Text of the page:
Switzerland is open to racing again after a 67-year ban

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A small mountainous nation, Switzerland has produced a surprising number of racing drivers. From IndyCar racer Simona de Silvestro to multiple Le Mans winner and Formula E champion Sebastien Buemi, the place far outnumbers its demographic. There have even been Swiss racing teams, like Rebellion in the World Endurance Championship and longtime Formula 1 midfielders Sauber. Many racing drivers also settle there, mainly for tax reasons, but for 67 years the sport has essentially been banned.

All motor racing was banned in Switzerland following the 1955 Le Mans disaster, one of motorsport’s most horrific incidents. Pierre Levagh’s Mercedes jumped over tire barriers, burst into flames and blasted debris into the crowd, killing Levagh and 83 bystanders. With 180 people injured in the incident, it became motorsport’s deadliest accident and that’s why Mercedes quit motorsport for a long time. The Swiss government ruled that, although the incident took place in France, motorsport was simply too dangerous to be permitted and all forms of racing were completely banned.

Since then, there have been a few motorsport events in Switzerland. Formula E held two races in Zurich and Bern, which had special exemptions for being electric. There have also been a few rallies, and the crazy scooter racing series eSkootr Championship staged its second round in Sion a few weekends ago, also under the electric exemption.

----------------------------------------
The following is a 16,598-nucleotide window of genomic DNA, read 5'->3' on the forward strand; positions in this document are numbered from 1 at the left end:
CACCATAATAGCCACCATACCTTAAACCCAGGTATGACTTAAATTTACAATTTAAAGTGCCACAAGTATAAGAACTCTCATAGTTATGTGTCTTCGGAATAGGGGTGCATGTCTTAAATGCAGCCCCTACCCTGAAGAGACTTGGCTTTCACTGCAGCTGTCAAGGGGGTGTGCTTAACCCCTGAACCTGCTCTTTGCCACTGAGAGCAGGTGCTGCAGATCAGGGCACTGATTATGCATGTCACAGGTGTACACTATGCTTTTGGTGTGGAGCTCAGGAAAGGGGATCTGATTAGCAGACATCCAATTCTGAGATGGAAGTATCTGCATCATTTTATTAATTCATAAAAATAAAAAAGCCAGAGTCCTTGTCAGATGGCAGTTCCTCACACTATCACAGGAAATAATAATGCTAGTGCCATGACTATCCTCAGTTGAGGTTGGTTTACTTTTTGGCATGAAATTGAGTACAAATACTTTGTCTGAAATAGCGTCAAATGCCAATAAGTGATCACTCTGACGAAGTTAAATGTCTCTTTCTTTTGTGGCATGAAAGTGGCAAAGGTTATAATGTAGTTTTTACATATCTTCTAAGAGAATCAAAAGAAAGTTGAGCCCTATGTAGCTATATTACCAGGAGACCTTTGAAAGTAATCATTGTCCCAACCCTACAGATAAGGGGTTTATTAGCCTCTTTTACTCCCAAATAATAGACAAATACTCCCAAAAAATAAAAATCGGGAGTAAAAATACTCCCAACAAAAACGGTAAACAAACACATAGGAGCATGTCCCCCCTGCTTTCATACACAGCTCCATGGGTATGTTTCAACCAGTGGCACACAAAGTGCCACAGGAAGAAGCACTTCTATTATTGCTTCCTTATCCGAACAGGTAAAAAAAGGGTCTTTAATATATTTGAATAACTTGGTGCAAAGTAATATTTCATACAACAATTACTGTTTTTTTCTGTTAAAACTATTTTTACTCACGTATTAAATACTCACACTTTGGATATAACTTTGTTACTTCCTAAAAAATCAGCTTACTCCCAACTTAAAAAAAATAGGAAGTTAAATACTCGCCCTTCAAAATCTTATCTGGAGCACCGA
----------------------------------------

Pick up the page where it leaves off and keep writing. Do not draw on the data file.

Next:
However, everything else was entirely irrelevant for 67 years, and the Swiss Grand Prix, which started in 1934, was totally irrelevant. The Swiss media, however, reported this week that all of that could be reversed now, as the Chamber of Cantons (essentially the Swiss Senate) voted to reverse it in a slew of rule changes that, unusually for Switzerland, all appear to be able to benefit cars.

Switzerland is a pretty terrible country to drive for a lots of reasons, like a very low overall speed limit, incredibly harsh penalties for minor infractions, and because there are a bunch of places you can’t take cars to at all in the Alps. It’s not necessarily a bad thing, preserving a very beautiful country with an amazing rail system rather than tarring it onto the highways, but it does mean it’s a rare day when there’s good news for drivers there -down.

Along with the vote to overturn the motorsports ban, the Chamber of Townships also voted to remove a minimum one-year jail term for the party found responsible for any fatal car accident and reducing the time a person loses their license for traffic violations, as well as voting in favor of regulating and registering self-driving vehicles.

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